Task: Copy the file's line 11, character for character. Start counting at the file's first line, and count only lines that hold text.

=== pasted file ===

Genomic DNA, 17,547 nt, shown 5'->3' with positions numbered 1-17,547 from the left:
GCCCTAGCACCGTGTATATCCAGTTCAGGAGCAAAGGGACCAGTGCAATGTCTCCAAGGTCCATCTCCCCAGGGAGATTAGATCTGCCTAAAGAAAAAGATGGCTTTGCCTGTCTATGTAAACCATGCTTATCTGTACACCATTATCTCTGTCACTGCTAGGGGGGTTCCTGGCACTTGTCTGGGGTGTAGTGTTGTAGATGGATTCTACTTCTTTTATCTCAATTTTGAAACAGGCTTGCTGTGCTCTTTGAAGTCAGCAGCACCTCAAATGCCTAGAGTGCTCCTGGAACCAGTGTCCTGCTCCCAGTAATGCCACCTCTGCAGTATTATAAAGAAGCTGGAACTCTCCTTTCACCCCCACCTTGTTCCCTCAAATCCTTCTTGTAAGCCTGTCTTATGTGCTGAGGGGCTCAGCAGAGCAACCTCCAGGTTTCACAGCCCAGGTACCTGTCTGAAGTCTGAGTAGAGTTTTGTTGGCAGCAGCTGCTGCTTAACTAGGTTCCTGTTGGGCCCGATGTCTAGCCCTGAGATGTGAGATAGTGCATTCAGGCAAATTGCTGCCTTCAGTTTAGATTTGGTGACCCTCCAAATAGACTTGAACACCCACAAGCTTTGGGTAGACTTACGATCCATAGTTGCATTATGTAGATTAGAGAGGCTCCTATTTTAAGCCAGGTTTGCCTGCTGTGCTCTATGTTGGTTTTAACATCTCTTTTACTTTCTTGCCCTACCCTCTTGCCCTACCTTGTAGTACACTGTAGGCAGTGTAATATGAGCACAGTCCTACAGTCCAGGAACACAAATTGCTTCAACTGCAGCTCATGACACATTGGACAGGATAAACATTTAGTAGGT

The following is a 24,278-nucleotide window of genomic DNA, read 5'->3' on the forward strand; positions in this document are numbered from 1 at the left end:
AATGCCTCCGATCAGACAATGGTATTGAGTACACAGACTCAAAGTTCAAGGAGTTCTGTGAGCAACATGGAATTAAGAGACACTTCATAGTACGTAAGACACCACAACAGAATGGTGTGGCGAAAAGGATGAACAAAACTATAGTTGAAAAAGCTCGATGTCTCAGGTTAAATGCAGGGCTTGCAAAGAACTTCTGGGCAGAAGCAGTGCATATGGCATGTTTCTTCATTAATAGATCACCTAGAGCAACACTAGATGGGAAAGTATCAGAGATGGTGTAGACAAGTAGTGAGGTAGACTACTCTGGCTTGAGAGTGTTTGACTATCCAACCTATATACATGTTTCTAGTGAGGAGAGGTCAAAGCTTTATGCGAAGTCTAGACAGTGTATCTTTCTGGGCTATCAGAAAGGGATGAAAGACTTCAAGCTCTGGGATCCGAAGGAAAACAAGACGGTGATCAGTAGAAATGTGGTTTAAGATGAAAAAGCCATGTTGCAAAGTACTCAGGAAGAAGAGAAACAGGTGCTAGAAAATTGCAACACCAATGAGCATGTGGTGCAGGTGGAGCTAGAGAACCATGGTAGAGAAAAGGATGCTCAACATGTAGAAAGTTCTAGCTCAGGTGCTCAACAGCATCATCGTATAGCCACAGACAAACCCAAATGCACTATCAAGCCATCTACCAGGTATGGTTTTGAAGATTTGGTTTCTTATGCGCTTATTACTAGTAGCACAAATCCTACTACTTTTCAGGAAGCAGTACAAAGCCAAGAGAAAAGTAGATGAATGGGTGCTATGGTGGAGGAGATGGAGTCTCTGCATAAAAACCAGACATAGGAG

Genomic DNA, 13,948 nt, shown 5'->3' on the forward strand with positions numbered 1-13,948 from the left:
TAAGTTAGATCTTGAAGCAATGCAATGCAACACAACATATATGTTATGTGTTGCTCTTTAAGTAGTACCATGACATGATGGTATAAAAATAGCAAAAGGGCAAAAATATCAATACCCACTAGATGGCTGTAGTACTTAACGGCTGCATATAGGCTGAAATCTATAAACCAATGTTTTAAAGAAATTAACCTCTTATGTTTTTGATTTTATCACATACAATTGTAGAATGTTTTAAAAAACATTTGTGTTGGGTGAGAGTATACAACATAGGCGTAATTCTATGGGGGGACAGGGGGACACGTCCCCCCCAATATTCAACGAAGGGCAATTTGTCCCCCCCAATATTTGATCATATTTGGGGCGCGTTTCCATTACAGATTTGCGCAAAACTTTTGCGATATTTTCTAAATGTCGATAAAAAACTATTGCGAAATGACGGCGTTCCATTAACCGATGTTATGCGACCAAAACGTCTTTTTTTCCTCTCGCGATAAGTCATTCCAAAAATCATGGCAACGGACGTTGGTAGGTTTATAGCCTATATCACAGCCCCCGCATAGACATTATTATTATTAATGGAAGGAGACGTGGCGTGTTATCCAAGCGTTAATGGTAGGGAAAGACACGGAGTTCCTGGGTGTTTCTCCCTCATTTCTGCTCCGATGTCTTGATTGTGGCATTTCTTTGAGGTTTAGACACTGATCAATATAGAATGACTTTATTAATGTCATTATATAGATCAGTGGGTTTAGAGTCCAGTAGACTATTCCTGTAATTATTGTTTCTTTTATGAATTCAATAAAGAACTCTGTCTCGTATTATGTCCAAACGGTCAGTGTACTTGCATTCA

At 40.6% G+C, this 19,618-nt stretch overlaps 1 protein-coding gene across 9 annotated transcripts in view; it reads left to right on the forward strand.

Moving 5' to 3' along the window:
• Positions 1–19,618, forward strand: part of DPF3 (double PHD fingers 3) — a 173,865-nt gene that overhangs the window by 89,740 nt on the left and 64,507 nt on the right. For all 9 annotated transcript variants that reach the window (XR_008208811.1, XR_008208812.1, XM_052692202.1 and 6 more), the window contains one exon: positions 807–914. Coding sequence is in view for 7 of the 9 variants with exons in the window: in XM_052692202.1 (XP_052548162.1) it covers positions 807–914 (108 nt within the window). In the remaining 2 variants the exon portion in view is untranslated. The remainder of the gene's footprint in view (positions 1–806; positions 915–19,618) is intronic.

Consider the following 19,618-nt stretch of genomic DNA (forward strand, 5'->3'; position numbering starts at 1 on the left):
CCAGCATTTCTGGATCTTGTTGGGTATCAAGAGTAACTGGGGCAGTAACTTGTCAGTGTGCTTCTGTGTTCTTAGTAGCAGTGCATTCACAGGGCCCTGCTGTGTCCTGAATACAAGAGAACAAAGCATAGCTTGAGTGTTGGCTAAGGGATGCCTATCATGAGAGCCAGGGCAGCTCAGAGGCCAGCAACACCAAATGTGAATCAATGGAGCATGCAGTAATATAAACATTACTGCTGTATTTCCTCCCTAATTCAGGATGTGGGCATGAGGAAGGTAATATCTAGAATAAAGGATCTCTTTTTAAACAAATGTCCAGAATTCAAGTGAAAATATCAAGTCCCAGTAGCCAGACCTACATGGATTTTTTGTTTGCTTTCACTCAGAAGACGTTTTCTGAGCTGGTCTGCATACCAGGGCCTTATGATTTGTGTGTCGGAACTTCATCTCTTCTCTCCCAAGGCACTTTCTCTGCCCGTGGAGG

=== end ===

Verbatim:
CCAGCATTTCTGGATCTTGTTGGGTATCAAGAGTAACTGGGGCAGTAACTTGTCAGTGTGCTTCTGTGTTCTTAGTAGCAGTGCATTCACAGGGCCCTGCTGTGTCCTGAATACAAGAGAACAAAGCATAGCTTGAGTGTTGGCTAAGGGATGCCTATCATGAGAGCCAGGGCAGCTCAGAGGCCAGCAACACCAAATGTGAATCAATGGAGCATGCAGTAATATAAACATTACTGCTGTATTTCCTCCCTAATTCAGGATGTGGGCATGAGGAAGGTAATATCTAGAATAAAGGATCTCTTTTTAAACAAATGTCCAGAATTCAAGTGAAAATATCAAGTCCCAGTAGCCAGACCTACATGGATTTTTTGTTTGCTTTCACTCAGAAGACGTTTTCTGAGCTGGTCTGCATACCAGGGCCTTATGATTTGTGTGTCGGAACTTCATCTCTTCTCTCCCAAGGCACTTTCTCTGCCCGTGGAGG